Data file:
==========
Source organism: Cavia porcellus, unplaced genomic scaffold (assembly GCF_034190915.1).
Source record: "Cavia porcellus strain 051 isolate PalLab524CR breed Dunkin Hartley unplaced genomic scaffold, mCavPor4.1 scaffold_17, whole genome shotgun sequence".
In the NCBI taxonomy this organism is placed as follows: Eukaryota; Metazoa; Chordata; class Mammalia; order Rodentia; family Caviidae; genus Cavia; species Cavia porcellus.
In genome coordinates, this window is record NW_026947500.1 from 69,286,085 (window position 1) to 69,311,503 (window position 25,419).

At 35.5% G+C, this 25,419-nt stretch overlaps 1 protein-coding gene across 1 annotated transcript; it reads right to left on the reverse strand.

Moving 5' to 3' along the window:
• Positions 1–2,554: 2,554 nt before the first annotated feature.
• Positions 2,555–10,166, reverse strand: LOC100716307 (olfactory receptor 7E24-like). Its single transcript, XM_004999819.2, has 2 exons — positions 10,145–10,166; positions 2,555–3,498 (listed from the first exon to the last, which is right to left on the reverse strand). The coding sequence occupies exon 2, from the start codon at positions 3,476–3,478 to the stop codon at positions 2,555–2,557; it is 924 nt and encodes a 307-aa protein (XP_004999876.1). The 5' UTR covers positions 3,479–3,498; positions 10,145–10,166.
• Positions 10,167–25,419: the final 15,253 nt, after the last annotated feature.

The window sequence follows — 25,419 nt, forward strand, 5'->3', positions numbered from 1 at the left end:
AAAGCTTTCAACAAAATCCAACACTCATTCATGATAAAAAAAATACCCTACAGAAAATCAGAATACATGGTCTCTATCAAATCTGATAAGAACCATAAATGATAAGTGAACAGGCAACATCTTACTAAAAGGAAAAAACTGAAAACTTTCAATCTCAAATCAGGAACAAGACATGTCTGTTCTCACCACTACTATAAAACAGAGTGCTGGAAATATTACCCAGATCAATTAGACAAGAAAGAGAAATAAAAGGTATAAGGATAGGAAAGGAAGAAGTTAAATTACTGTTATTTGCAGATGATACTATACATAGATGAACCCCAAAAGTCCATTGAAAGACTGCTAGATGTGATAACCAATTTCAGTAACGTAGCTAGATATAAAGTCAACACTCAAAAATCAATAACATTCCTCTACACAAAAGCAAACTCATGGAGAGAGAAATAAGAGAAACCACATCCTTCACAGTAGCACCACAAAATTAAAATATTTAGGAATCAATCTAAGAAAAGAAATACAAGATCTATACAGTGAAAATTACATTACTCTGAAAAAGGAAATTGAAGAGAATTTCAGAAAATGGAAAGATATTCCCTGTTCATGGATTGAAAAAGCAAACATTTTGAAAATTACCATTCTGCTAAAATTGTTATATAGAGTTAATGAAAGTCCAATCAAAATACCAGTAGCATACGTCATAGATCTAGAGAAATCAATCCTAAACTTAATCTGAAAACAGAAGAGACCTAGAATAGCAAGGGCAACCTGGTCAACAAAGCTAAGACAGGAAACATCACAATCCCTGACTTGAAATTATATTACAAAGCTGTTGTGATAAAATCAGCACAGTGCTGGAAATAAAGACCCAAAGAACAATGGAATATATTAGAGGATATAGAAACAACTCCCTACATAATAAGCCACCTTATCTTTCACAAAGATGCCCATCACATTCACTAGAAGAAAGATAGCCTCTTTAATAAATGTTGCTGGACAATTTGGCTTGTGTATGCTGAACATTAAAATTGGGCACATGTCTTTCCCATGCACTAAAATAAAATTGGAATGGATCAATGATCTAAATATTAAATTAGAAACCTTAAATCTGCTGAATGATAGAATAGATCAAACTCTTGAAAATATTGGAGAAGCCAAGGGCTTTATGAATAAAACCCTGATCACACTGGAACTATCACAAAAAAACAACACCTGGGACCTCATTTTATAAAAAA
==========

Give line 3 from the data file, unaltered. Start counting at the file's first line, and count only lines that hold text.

In the NCBI taxonomy this organism is placed as follows: Eukaryota; Metazoa; Chordata; class Mammalia; order Rodentia; family Caviidae; genus Cavia; species Cavia porcellus.